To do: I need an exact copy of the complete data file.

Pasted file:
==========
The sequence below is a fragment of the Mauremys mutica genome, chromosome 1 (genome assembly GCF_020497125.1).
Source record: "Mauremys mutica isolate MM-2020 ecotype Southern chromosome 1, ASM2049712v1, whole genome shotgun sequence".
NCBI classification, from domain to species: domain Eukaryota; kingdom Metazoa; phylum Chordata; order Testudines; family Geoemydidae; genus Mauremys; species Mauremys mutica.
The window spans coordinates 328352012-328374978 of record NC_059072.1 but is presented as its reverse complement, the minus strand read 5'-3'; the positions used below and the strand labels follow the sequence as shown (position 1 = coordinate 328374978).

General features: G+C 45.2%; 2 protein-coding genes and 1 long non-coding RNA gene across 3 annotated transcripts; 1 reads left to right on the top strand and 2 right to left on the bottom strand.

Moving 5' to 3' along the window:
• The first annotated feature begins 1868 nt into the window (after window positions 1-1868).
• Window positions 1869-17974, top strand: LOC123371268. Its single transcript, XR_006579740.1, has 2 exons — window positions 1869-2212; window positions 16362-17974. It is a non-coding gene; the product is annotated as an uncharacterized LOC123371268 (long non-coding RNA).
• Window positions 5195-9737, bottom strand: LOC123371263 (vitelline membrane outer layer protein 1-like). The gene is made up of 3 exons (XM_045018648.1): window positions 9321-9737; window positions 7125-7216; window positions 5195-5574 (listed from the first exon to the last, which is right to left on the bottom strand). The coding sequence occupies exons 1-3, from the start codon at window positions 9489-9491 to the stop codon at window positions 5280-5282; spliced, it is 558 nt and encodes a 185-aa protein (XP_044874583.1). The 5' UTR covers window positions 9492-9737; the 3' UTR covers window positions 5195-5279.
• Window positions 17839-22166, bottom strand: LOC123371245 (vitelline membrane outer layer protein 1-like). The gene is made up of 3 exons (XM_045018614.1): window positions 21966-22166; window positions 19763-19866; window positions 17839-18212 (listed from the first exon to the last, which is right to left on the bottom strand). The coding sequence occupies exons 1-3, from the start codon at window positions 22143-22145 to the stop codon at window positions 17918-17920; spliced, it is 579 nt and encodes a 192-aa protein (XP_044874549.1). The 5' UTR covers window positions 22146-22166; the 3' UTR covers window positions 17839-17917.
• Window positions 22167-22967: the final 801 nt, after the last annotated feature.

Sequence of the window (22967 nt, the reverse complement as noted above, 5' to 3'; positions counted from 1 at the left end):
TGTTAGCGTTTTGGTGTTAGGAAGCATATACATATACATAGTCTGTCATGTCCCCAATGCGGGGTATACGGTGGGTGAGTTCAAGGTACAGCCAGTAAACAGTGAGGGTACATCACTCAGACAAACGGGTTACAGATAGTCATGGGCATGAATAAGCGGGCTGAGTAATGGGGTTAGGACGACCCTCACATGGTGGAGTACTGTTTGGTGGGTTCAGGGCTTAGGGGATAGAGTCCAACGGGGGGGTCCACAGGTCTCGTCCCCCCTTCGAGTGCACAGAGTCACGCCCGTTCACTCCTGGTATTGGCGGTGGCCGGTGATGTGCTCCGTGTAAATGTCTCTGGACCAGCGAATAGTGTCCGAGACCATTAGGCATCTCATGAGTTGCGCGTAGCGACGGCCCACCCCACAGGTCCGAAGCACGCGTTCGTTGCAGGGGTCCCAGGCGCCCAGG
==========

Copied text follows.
The sequence below is a fragment of the Mauremys mutica genome, chromosome 1 (genome assembly GCF_020497125.1).
Source record: "Mauremys mutica isolate MM-2020 ecotype Southern chromosome 1, ASM2049712v1, whole genome shotgun sequence".
NCBI classification, from domain to species: domain Eukaryota; kingdom Metazoa; phylum Chordata; order Testudines; family Geoemydidae; genus Mauremys; species Mauremys mutica.
The window spans coordinates 328352012-328374978 of record NC_059072.1 but is presented as its reverse complement, the minus strand read 5'-3'; the positions used below and the strand labels follow the sequence as shown (position 1 = coordinate 328374978).

General features: G+C 45.2%; 2 protein-coding genes and 1 long non-coding RNA gene across 3 annotated transcripts; 1 reads left to right on the top strand and 2 right to left on the bottom strand.

Moving 5' to 3' along the window:
• The first annotated feature begins 1868 nt into the window (after window positions 1-1868).
• Window positions 1869-17974, top strand: LOC123371268. Its single transcript, XR_006579740.1, has 2 exons — window positions 1869-2212; window positions 16362-17974. It is a non-coding gene; the product is annotated as an uncharacterized LOC123371268 (long non-coding RNA).
• Window positions 5195-9737, bottom strand: LOC123371263 (vitelline membrane outer layer protein 1-like). The gene is made up of 3 exons (XM_045018648.1): window positions 9321-9737; window positions 7125-7216; window positions 5195-5574 (listed from the first exon to the last, which is right to left on the bottom strand). The coding sequence occupies exons 1-3, from the start codon at window positions 9489-9491 to the stop codon at window positions 5280-5282; spliced, it is 558 nt and encodes a 185-aa protein (XP_044874583.1). The 5' UTR covers window positions 9492-9737; the 3' UTR covers window positions 5195-5279.
• Window positions 17839-22166, bottom strand: LOC123371245 (vitelline membrane outer layer protein 1-like). The gene is made up of 3 exons (XM_045018614.1): window positions 21966-22166; window positions 19763-19866; window positions 17839-18212 (listed from the first exon to the last, which is right to left on the bottom strand). The coding sequence occupies exons 1-3, from the start codon at window positions 22143-22145 to the stop codon at window positions 17918-17920; spliced, it is 579 nt and encodes a 192-aa protein (XP_044874549.1). The 5' UTR covers window positions 22146-22166; the 3' UTR covers window positions 17839-17917.
• Window positions 22167-22967: the final 801 nt, after the last annotated feature.

Sequence of the window (22967 nt, the reverse complement as noted above, 5' to 3'; positions counted from 1 at the left end):
TGTTAGCGTTTTGGTGTTAGGAAGCATATACATATACATAGTCTGTCATGTCCCCAATGCGGGGTATACGGTGGGTGAGTTCAAGGTACAGCCAGTAAACAGTGAGGGTACATCACTCAGACAAACGGGTTACAGATAGTCATGGGCATGAATAAGCGGGCTGAGTAATGGGGTTAGGACGACCCTCACATGGTGGAGTACTGTTTGGTGGGTTCAGGGCTTAGGGGATAGAGTCCAACGGGGGGGTCCACAGGTCTCGTCCCCCCTTCGAGTGCACAGAGTCACGCCCGTTCACTCCTGGTATTGGCGGTGGCCGGTGATGTGCTCCGTGTAAATGTCTCTGGACCAGCGAATAGTGTCCGAGACCATTAGGCATCTCATGAGTTGCGCGTAGCGACGGCCCACCCCACAGGTCCGAAGCACGCGTTCGTTGCAGGGGTCCCAGGCGCCCAGG